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A Positive Theory of Government Debt

Author

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  • Fernando Martin

    (Simon Fraser University)

Abstract

A government that cannot commit to future policy choices faces a trade-off that explains the level of debt. On the one hand, there is an incentive to increase debt and delay taxation, so as to reduce current distortions. On the other hand, inflating current prices lowers the real value of nominal debt and so there is a motive to reduce it now. The size of long-run debt will depend on the interaction of these two opposing incentives. The critical determinant is the willingness of households to substitute away from goods being taxed by inflation. Numerical simulations show that the model matches some qualitative and quantitative properties of U.S. policy variables, including the fact that wars are frequently financed with a mix of instruments. The theory interprets the unusual post-World War II inflation and fast liquidation of accumulated debt as being due to higher long-run debt and expenditure in the period leading up to the war. (Copyright: Elsevier)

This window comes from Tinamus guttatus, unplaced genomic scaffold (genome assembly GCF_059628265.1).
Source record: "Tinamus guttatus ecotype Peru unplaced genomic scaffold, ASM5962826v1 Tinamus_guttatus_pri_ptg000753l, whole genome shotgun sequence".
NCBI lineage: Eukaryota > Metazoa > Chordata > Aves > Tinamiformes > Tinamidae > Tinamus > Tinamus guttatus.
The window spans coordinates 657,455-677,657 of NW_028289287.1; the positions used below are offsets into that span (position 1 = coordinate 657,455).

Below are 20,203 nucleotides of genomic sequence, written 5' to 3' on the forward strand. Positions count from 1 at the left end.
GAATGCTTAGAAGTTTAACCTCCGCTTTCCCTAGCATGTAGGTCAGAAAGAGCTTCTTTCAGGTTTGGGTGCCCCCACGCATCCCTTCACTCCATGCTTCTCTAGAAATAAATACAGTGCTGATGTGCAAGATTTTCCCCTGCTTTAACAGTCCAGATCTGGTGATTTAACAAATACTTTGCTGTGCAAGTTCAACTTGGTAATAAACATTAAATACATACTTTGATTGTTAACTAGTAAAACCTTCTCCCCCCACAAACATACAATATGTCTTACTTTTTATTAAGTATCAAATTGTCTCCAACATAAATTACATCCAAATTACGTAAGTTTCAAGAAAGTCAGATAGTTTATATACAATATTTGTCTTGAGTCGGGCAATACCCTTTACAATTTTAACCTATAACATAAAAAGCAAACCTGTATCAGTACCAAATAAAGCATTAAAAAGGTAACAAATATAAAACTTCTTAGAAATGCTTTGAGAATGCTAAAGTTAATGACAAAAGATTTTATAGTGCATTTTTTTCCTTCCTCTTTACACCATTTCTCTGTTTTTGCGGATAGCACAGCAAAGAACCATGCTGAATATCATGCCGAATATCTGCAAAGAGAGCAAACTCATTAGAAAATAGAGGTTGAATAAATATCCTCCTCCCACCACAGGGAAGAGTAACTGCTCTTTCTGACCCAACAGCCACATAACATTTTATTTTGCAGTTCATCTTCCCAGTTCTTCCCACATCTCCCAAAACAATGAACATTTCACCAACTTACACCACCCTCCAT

Suggested Citation

  • Fernando Martin, 2009. "A Positive Theory of Government Debt," Review of Economic Dynamics, Elsevier for the Society for Economic Dynamics, vol. 12(4), pages 608-631, October.
  • Handle: RePEc:red:issued:07-47
    DOI: 10.1016/j.red.2009.02.003
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    More about this item

    Keywords

    Government debt; Time-consistency; Markov-perfect equilibrium;
    All these keywords.

    JEL classification:

    • E52 - Macroeconomics and Monetary Economics - - Monetary Policy, Central Banking, and the Supply of Money and Credit - - - Monetary Policy
    • E62 - Macroeconomics and Monetary Economics - - Macroeconomic Policy, Macroeconomic Aspects of Public Finance, and General Outlook - - - Fiscal Policy
    • H63 - Public Economics - - National Budget, Deficit, and Debt - - - Debt; Debt Management; Sovereign Debt

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